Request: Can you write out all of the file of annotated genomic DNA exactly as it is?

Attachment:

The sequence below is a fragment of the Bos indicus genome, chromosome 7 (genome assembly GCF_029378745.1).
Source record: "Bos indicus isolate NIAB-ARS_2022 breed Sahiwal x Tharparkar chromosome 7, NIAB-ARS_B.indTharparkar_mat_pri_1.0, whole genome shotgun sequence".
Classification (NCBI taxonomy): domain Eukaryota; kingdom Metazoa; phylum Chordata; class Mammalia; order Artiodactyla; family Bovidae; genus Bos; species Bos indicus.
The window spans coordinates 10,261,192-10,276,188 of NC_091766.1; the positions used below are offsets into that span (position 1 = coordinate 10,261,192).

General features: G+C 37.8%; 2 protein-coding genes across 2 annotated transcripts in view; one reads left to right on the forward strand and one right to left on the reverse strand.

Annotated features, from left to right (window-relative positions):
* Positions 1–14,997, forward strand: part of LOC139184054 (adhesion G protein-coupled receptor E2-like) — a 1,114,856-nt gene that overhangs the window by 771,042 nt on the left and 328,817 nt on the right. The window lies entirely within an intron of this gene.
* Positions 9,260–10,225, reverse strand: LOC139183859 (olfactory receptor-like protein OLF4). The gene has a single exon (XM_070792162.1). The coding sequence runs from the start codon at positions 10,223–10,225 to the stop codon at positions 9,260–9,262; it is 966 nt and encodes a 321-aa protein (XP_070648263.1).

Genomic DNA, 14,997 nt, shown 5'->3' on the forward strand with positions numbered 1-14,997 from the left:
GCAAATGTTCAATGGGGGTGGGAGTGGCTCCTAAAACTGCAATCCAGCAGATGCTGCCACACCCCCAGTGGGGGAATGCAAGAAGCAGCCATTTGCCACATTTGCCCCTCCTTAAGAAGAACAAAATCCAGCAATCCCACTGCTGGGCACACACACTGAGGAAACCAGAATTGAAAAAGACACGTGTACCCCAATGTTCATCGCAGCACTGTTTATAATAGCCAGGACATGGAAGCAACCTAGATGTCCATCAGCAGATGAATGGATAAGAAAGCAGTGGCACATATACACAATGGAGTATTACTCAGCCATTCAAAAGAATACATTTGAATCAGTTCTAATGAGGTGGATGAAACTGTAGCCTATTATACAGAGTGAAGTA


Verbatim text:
The sequence below is a fragment of the Bos indicus genome, chromosome 7 (genome assembly GCF_029378745.1).
Source record: "Bos indicus isolate NIAB-ARS_2022 breed Sahiwal x Tharparkar chromosome 7, NIAB-ARS_B.indTharparkar_mat_pri_1.0, whole genome shotgun sequence".
Classification (NCBI taxonomy): domain Eukaryota; kingdom Metazoa; phylum Chordata; class Mammalia; order Artiodactyla; family Bovidae; genus Bos; species Bos indicus.
The window spans coordinates 10,261,192-10,276,188 of NC_091766.1; the positions used below are offsets into that span (position 1 = coordinate 10,261,192).

General features: G+C 37.8%; 2 protein-coding genes across 2 annotated transcripts in view; one reads left to right on the forward strand and one right to left on the reverse strand.

Annotated features, from left to right (window-relative positions):
* Positions 1–14,997, forward strand: part of LOC139184054 (adhesion G protein-coupled receptor E2-like) — a 1,114,856-nt gene that overhangs the window by 771,042 nt on the left and 328,817 nt on the right. The window lies entirely within an intron of this gene.
* Positions 9,260–10,225, reverse strand: LOC139183859 (olfactory receptor-like protein OLF4). The gene has a single exon (XM_070792162.1). The coding sequence runs from the start codon at positions 10,223–10,225 to the stop codon at positions 9,260–9,262; it is 966 nt and encodes a 321-aa protein (XP_070648263.1).

Genomic DNA, 14,997 nt, shown 5'->3' on the forward strand with positions numbered 1-14,997 from the left:
GCAAATGTTCAATGGGGGTGGGAGTGGCTCCTAAAACTGCAATCCAGCAGATGCTGCCACACCCCCAGTGGGGGAATGCAAGAAGCAGCCATTTGCCACATTTGCCCCTCCTTAAGAAGAACAAAATCCAGCAATCCCACTGCTGGGCACACACACTGAGGAAACCAGAATTGAAAAAGACACGTGTACCCCAATGTTCATCGCAGCACTGTTTATAATAGCCAGGACATGGAAGCAACCTAGATGTCCATCAGCAGATGAATGGATAAGAAAGCAGTGGCACATATACACAATGGAGTATTACTCAGCCATTCAAAAGAATACATTTGAATCAGTTCTAATGAGGTGGATGAAACTGTAGCCTATTATACAGAGTGAAGTA